* Significant at p < 0.01.

* Significant at p < 0.01.

* Significant at p < 0.01.

* Significant at p < 0.01.

* Significant at p < 0.01.

* Significant at p < 0.01.

* Significant at p < 0.01.

* Significant at p < 0.01.

* Significant at p < 0.01.

* Significant at p < 0.01.

* Significant at p < 0.01.

* Significant at p < 0.01.

Statistical analysis

A 13-year reciprocal filter was used to decompose the newly developed tree-ring width chronologies into high- and low-frequency domains (Yuan et al., 2013). Variation patterns of these original and decomposed chronologies were assessed by Pearson correlation. Correlation analyses were also used to evaluate the strengths of tree growth climate response and climatic signals inherent in tree-ring width chronologies from larch trees in the study area. Spatial correlation was used to identify coherence between the chronologies and the gridded climatic data in a large region. The gridded 0.5° × 0.5° CRU time-series 3.23 (land) dataset and 0.5° CRU self-calibrating PDSI 3.21 dataset were used in the spatial correlation (Mitchell and Jones, 2005).

. Results and discussion

Chronology development and statistical analyses

A standardized chronology not only contains common variations among each tree-ring series but also retains high- and low-frequency common variance (Cook, 1985). Thus, the standardized chronologies of two sampling sites were used in the following analyses. Because of the weak correlations between subsequences from each tree-ring width series and the master series, 10 cores from 9 trees at the BYH and QMG sites were not used to develop chronologies. Thus, the BYH and QMG chronologies were developed based on 38 cores from 20 trees and 34 tree-ring cores from 20 larch trees, respectively. The BYH and QMG chronologies are displayed with their EPS values in Fig. 4. Statistics of these chronologies for a common period analysis of 1950 to 2010 are listed in Table 3.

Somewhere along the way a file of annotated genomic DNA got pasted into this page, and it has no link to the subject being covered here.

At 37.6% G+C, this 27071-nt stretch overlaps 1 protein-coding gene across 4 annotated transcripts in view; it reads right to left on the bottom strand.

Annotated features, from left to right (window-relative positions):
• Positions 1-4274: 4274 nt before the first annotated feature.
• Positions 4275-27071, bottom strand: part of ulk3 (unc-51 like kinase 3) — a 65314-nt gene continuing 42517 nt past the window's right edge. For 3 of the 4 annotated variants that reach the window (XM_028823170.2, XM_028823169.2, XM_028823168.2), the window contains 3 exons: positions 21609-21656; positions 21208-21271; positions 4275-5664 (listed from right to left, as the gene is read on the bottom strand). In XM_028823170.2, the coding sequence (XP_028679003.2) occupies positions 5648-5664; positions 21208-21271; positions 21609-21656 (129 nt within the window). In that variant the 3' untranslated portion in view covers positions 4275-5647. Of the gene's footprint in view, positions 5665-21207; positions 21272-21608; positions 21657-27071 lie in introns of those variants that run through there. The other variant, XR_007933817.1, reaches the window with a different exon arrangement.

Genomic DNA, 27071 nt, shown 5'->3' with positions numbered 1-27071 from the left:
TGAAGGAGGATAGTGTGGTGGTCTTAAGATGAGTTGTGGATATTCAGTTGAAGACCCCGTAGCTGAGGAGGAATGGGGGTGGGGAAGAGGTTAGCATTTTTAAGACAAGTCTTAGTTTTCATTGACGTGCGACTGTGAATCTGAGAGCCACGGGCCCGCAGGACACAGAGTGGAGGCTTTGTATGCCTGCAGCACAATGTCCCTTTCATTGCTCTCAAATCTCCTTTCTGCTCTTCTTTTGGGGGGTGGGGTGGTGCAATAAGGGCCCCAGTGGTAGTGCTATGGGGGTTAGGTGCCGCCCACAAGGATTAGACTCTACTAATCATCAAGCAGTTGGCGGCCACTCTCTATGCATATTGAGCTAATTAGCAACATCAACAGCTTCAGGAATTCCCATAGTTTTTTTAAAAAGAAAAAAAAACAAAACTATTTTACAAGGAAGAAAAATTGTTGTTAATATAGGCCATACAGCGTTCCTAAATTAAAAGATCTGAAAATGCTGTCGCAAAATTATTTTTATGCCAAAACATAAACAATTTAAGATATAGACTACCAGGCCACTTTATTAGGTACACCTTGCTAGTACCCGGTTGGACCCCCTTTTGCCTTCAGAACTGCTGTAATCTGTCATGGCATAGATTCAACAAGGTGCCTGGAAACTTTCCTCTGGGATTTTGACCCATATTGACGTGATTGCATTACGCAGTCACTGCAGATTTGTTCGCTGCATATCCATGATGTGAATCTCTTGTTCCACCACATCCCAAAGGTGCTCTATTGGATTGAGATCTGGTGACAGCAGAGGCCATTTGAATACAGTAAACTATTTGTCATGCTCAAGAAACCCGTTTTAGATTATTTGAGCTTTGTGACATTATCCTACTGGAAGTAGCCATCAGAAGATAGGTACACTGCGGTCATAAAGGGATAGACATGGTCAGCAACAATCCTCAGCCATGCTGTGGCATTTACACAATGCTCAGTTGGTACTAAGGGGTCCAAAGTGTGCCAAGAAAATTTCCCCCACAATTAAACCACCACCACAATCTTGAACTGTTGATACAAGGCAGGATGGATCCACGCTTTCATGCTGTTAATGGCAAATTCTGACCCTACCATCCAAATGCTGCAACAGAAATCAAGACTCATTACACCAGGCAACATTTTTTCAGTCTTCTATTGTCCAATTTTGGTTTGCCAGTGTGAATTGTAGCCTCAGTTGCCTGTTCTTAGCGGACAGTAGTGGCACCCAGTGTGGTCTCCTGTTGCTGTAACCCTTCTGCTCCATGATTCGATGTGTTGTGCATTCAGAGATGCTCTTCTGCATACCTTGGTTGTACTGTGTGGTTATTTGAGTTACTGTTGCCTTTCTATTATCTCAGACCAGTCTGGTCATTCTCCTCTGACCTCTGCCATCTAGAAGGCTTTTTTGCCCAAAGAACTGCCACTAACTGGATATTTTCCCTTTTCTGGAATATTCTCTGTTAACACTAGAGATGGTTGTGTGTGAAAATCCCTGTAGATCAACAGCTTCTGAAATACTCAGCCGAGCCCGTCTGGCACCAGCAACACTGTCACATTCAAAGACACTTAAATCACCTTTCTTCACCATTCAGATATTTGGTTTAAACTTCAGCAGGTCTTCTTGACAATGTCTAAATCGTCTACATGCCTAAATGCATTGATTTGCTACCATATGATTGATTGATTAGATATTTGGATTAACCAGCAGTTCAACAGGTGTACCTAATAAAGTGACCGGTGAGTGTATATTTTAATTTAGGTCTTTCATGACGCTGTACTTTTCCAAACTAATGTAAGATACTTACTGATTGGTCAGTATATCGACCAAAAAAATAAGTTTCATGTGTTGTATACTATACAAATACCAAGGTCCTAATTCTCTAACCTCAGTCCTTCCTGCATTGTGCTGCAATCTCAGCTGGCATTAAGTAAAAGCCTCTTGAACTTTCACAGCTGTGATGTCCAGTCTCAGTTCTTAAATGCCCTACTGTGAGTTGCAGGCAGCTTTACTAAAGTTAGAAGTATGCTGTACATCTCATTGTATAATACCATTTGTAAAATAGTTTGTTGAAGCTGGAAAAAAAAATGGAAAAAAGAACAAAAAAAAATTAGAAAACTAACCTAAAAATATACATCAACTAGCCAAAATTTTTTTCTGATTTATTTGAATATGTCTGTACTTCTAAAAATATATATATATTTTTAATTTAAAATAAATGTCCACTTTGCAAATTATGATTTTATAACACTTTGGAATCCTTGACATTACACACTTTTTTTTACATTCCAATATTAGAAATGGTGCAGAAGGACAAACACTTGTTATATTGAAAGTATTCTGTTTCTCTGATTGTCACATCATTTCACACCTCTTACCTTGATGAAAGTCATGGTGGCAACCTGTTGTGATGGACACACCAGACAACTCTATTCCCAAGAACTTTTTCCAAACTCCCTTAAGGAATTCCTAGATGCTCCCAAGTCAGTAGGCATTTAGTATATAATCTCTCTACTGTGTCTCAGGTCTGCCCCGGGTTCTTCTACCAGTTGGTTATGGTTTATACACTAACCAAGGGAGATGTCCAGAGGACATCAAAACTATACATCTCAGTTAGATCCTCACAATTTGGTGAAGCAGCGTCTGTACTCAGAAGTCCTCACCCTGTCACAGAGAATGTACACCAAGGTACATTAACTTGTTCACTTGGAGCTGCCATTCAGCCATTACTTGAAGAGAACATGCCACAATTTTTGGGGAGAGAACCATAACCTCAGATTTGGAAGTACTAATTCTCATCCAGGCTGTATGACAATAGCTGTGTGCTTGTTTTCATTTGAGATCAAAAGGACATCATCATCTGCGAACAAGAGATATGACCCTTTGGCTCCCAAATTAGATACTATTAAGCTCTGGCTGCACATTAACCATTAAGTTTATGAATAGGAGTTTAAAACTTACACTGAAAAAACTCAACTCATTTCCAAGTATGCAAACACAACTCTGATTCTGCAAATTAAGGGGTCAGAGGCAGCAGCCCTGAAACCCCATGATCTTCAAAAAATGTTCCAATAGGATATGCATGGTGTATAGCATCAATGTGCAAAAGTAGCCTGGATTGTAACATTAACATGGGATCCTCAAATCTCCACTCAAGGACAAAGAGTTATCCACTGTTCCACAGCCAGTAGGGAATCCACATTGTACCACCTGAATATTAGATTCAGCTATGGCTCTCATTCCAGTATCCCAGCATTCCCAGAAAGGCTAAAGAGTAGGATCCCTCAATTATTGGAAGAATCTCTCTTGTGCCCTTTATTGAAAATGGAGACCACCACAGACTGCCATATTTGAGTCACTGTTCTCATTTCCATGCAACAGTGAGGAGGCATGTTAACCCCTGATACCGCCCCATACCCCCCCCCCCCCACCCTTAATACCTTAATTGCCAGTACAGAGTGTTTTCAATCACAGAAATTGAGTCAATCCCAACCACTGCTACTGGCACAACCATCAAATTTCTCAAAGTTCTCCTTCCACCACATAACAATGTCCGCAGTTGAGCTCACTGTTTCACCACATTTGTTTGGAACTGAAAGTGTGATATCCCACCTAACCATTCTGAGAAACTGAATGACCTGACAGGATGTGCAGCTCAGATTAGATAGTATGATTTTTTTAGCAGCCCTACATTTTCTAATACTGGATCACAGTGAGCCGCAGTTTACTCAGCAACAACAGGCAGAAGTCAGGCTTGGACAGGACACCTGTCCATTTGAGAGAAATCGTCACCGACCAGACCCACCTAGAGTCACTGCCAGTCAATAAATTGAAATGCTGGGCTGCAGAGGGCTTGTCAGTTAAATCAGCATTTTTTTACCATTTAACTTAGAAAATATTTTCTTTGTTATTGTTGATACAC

Fig. 4

Two tree-ring-width chronologies (thin lines) from single sample site, and regional chronology and EPS data (thick lines). Dashed lines represent EPS = 0.85.


Table 3

Statistics of chronologies from two sampling sites (BYH and QMG) and regional chronology (SGH) over common period 1950–2010.

Standard deviation (SD)0.350.380.35
Mean sensitivity (MS)0.330.300.32
First-order autocorrelation (AC1)0.460.600.44
Interseries correlation (trees)0.400.470.33
Interseries correlation (all series)0.410.480.34
Mean within-tree correlation0.820.700.79
Signal-to-noise ratio (SNR)19.9517.8125.14
Expressed population signal (EPS)0.950.950.96
The first principal component (PC#1)0.440.520.37